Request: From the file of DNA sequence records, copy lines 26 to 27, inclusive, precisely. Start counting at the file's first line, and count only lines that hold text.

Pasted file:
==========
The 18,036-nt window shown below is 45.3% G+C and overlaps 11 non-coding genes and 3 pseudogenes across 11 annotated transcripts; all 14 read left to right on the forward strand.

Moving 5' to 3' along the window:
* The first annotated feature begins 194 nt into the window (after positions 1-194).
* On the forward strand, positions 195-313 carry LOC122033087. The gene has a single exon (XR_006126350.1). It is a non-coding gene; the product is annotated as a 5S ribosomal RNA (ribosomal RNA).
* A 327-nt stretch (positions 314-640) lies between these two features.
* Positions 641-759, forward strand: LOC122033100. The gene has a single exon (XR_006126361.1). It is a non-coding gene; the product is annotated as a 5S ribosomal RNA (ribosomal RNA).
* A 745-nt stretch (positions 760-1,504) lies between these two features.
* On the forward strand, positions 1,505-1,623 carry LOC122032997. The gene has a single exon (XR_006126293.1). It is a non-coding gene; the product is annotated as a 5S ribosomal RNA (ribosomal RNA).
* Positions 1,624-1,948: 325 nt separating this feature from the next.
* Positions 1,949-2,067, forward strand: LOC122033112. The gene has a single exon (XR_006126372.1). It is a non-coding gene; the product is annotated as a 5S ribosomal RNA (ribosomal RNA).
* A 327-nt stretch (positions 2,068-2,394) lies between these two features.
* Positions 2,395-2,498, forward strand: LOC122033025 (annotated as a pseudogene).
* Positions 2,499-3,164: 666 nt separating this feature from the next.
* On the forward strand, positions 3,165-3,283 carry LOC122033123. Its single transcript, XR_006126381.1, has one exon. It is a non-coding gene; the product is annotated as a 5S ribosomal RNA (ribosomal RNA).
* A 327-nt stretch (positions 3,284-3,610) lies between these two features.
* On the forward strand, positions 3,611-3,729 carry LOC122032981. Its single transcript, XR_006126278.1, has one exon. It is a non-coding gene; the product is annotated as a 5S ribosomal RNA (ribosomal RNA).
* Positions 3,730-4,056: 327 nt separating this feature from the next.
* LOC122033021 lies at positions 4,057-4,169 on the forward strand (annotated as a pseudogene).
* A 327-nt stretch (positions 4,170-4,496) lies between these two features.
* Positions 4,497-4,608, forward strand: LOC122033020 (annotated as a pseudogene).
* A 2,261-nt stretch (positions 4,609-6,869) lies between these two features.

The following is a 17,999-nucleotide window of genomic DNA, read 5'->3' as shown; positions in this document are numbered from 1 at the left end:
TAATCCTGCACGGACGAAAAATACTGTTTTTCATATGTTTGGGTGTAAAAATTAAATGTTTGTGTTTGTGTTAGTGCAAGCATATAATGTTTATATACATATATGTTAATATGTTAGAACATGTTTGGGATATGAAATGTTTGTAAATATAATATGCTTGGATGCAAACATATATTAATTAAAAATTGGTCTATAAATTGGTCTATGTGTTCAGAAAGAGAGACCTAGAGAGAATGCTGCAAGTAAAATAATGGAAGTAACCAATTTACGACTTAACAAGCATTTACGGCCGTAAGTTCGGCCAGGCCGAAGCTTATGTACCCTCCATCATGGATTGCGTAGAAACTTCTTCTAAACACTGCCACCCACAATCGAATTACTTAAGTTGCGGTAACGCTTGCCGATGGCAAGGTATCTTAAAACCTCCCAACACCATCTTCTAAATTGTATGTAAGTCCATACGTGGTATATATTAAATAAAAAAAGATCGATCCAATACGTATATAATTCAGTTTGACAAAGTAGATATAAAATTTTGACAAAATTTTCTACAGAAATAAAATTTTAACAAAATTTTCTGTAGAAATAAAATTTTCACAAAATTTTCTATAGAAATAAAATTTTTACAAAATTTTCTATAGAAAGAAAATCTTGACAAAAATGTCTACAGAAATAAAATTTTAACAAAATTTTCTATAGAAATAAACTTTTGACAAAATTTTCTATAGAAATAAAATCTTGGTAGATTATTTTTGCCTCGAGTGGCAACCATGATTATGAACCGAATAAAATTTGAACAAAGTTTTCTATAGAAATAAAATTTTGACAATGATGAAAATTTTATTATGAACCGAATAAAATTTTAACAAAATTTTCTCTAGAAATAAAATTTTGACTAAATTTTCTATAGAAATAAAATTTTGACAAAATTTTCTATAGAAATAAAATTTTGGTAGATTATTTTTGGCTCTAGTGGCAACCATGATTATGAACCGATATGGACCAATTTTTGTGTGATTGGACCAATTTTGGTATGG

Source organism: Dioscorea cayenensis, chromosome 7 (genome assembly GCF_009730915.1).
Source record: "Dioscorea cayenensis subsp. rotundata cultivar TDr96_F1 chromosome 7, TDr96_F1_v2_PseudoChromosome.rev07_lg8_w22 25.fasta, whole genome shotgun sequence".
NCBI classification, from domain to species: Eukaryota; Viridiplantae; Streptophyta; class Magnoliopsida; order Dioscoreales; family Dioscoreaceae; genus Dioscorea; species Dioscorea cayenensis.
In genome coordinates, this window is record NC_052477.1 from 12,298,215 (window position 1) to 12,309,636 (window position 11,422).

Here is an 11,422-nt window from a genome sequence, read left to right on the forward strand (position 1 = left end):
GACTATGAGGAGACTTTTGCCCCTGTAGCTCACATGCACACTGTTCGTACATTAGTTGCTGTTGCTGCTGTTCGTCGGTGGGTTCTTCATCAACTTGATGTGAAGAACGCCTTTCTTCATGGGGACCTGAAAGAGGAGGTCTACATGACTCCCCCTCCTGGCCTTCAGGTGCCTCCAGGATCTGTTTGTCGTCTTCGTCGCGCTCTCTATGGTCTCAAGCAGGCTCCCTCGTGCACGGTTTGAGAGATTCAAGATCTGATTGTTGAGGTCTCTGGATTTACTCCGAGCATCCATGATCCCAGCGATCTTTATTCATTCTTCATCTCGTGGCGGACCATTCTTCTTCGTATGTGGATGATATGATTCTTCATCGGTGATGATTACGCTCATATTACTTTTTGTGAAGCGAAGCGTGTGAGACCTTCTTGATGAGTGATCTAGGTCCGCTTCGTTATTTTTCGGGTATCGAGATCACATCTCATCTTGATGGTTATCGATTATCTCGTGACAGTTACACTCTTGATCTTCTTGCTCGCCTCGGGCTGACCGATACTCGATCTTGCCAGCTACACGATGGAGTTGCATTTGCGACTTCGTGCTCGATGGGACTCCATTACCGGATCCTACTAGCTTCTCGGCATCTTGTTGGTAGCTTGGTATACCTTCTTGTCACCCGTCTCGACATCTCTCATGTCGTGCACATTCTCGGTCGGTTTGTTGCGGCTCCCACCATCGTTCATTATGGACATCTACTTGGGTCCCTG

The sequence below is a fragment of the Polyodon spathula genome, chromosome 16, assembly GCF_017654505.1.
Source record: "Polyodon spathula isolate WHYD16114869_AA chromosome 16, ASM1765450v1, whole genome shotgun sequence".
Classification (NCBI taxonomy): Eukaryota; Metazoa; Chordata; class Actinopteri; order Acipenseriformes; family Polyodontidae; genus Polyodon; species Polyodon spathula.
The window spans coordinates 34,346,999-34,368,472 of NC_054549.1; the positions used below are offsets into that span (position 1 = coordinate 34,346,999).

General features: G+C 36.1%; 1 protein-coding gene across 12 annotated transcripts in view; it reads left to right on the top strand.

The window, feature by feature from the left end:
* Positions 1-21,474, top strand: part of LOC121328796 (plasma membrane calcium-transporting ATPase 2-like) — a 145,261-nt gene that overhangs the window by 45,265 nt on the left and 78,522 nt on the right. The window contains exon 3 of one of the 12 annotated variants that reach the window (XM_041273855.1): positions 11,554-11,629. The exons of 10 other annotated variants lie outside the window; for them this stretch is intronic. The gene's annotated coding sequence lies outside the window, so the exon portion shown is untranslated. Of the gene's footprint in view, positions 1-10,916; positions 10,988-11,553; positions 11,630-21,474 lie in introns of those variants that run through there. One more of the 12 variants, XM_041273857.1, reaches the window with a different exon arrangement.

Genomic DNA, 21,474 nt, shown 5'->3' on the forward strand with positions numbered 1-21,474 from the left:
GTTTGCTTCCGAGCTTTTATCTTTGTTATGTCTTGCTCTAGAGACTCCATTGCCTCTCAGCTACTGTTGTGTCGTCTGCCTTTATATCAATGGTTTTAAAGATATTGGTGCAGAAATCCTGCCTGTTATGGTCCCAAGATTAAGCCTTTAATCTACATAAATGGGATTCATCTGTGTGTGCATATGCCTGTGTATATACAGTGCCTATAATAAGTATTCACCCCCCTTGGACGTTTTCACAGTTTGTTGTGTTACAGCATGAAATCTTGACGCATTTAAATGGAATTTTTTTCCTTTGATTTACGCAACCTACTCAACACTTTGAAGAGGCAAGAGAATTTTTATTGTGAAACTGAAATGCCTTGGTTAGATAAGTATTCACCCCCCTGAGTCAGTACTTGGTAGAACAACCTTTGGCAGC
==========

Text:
NCBI classification, from domain to species: Eukaryota; Viridiplantae; Streptophyta; class Magnoliopsida; order Dioscoreales; family Dioscoreaceae; genus Dioscorea; species Dioscorea cayenensis.
In genome coordinates, this window is record NC_052477.1 from 12,298,215 (window position 1) to 12,309,636 (window position 11,422).